A new study of cat’s facial expressions confirms that cats are extremely expressive and not as “aloof” as stereotypes have long suggested. On the contrary, cat communication is socially articulate, affectionate, rapidly changing, and subtle.
The study found cats make at least 276 facial expressions, with most related to friendly feelings. But many expressions had no clear explanation.
“When the fridge makes a weird noise…”
To determine a cat’s facial expressions, the researchers analyzed hours of video footage taken of 53 adoptable cats from the CatCafé Lounge in Los Angeles. The café hosts yoga with cats, but the research focused on how the cats interacted with each other, not people.
They filmed for over a year and analyzed the footage over four months using a coding system designed for cats.
Of the 276 feline facial expressions:
45 percent were friendly expressions
37 percent indicated aggression
18 percent were ambiguous
“The remaining 18% were—like the Cheshire Cat’s smile—so ambiguous that they fell into both categories,” Science stated.
We love interpreting what Marmalade’s facial expressions mean, and we’re pretty sure he has way more than 300.
“When you realize it’s Monday again tomorrow…”
A Combination of Four Unique Facial Movements
Each expression is made up of four combinations of a total of 26 unique feline facial movements. In comparison, people have 44, and dogs have 27 unique facial movements. However, the total number of facial expressions a dog or person can make isn’t yet known.
Such unique movements can be things like wrinkling the nose, tilting their ears, moving their whiskers, licking their lips, or constricting the pupils of their eyes.
“Jugg’s fuming about something! 🤣” via Facebook/Jugg and Zig Zag
What Do the Facial Expressions All Mean?
While the research found a vast array of expressions, what they all mean is still debatable. But generally, cats tend to move their ears and whiskers toward other cats if they’re feeling friendly. The reverse is true if they are not so friendly, which makes sense. Cats may anticipate a swat and want to protect their ears and whiskers. Similarly, if a cat licks their lips or constricts their pupils, relations might be a little sour!
Rather than being inexpressive, cats are extremely expressive. That doesn’t surprise us at all! But now this study is confirming what cat lovers have always known.
“Cat communication is much more complex than we’ve previously assumed,” evolutionary psychologist Brittany Florkiewicz told the Washington Post.
Florkiewicz worked with Lauren Scott, a medical student and self-described cat person, when they were both at the University of California, Los Angeles.
Video by The Sentinel about the study:
Cats Make Facial Expressions for People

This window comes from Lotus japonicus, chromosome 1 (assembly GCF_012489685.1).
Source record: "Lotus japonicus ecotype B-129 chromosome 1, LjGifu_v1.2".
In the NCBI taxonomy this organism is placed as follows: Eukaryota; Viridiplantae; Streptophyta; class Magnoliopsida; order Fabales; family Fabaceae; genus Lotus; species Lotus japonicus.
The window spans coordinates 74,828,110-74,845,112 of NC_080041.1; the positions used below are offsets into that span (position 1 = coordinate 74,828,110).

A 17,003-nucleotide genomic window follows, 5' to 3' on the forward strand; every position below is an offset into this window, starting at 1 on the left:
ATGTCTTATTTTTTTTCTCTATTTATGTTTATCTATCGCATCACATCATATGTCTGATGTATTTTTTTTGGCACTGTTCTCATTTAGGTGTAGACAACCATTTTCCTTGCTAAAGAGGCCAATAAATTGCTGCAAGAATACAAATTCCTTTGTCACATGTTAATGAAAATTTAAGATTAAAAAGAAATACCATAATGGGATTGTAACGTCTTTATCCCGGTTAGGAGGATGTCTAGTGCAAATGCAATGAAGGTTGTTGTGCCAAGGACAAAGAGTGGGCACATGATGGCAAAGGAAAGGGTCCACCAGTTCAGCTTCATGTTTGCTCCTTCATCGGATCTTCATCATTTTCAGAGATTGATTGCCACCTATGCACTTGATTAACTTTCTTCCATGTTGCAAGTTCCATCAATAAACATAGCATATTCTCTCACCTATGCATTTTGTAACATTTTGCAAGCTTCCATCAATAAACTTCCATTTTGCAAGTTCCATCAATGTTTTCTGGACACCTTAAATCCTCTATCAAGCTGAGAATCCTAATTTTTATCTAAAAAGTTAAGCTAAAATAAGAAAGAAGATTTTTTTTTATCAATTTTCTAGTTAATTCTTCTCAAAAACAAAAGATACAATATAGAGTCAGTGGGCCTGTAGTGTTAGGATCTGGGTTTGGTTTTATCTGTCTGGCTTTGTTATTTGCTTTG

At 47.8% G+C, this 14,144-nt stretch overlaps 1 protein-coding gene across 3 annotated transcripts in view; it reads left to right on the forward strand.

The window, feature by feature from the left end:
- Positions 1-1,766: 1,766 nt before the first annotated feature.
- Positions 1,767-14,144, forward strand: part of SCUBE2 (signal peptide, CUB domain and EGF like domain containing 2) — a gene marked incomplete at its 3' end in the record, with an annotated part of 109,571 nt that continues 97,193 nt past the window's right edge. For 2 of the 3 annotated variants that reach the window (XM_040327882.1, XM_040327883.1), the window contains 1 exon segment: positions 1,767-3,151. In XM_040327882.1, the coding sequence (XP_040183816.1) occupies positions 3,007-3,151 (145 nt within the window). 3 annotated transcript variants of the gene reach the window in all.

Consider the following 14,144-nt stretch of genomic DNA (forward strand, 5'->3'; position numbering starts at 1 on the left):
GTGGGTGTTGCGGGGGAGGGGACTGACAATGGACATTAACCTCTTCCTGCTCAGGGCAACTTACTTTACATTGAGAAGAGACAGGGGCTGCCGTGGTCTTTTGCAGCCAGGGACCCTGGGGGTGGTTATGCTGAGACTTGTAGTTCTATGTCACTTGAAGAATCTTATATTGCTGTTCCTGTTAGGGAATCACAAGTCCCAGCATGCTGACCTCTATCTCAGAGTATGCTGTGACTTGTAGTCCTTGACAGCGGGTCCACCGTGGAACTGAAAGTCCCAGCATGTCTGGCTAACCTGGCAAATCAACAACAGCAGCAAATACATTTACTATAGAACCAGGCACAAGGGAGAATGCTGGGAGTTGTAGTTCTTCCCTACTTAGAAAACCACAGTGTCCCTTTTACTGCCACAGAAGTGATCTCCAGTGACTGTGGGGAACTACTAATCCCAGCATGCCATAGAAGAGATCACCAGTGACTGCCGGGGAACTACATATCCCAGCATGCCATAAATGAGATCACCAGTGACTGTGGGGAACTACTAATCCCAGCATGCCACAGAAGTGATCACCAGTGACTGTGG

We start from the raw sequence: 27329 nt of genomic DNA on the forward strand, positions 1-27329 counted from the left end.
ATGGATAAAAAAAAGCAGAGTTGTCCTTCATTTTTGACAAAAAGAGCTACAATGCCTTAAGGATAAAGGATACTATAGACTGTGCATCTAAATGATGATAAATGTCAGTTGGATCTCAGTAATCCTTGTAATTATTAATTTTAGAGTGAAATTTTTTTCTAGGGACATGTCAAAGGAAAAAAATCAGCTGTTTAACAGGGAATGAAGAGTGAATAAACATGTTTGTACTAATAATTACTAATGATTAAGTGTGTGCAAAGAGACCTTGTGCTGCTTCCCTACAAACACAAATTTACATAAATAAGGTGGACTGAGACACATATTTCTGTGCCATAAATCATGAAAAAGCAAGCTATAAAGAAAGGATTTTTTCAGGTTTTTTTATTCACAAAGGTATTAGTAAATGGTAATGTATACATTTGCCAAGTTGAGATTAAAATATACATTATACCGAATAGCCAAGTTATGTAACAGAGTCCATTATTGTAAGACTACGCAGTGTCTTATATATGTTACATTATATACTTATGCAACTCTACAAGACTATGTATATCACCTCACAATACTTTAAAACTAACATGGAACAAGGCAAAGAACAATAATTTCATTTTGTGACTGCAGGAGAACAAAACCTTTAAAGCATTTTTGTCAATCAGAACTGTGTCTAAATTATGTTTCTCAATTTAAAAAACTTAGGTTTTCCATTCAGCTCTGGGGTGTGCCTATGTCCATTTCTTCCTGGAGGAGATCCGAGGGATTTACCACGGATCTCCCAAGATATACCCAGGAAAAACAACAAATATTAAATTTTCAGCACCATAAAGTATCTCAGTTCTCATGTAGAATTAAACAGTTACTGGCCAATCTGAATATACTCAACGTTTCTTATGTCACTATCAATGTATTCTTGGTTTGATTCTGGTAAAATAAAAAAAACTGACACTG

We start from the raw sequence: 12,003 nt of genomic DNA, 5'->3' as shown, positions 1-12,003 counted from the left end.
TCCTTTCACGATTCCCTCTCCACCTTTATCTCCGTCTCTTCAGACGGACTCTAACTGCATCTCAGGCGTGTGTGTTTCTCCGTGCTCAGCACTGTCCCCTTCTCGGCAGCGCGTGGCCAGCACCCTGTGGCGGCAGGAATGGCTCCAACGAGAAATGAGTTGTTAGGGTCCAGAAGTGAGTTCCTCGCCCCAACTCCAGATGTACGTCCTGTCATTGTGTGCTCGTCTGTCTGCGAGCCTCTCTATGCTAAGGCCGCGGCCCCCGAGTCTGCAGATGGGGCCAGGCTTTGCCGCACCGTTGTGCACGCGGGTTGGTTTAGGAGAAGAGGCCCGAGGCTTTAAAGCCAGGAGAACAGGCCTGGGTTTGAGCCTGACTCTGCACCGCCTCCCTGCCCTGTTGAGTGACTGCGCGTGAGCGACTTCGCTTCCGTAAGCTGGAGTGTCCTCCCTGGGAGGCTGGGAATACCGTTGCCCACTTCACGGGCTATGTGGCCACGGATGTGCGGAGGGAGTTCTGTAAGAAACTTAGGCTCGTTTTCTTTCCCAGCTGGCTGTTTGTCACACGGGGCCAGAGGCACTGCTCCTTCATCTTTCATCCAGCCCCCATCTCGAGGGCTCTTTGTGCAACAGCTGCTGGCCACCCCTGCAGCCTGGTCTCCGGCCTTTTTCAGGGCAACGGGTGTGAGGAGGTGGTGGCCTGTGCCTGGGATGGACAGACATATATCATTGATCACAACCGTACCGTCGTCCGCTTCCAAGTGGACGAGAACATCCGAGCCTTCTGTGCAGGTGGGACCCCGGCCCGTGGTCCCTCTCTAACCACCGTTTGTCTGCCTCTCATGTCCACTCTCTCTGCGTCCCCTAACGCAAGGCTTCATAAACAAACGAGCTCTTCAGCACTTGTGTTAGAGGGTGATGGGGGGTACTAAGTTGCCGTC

There has been a long-standing assumption by some that cats are less expressive as compared to dogs. But in reality, there wasn’t much research into feline’s expressions. And what was known was related to how they interacted with people, not other cats. There was also a focus on aggressive expressions instead of the full range of communication.
When it comes to interactions between cats and people, cats may have developed facial expressions to communicate with people over thousands of years.
“Our feline friends may have evolved this range of sneers, smiles, and grimaces over the course of their 10,000-year history with us,” Science reported.
As an example, cats make what the study termed a “common play face,” resembling a laugh, in common with people, dogs, and monkeys. To make this expression, they draw back the corners of their mouth and drop their jaw. Thus, we share this same kind of facial expression with the same meaning – having fun!
Again, it’s not that surprising that cats’ expressions co-evolved with people, considering they meow and make other sounds almost exclusively to chat with people.
Video by Cole and Marmalade about the sounds cats make:
Another ‘Dog Person’ Who Now Loves Cats
Before the study, researcher Brittany Florkiewicz had studied facial expressions in chimpanzees and other primates. Her whole life, she considered herself a “dog person.” But after the study, she gained a new appreciation for cats.
At the suggestion of her husband, they adopted a cat named named Char after a Pokémon character. Then, a year later, they adopted another kitty, Darth Vader! Now, she’s studying the cat’s facial expressions at home.
Now, Florkiewicz says she loves life with both dogs and cats finding them equally delightful.
“In terms of that playful, exploratory behavior, [cats] can also provide that to you,” she said.
One day, the researcher suggests there may be an app to help others identify their cat’s expressions at home or in shelters. The app might be helpful for people adopting a pet. But remember, you can’t really judge a pet’s genuine purrsonality by how they behave in an often scary shelter environment.
Video by the BBC about the cat facial expressions study: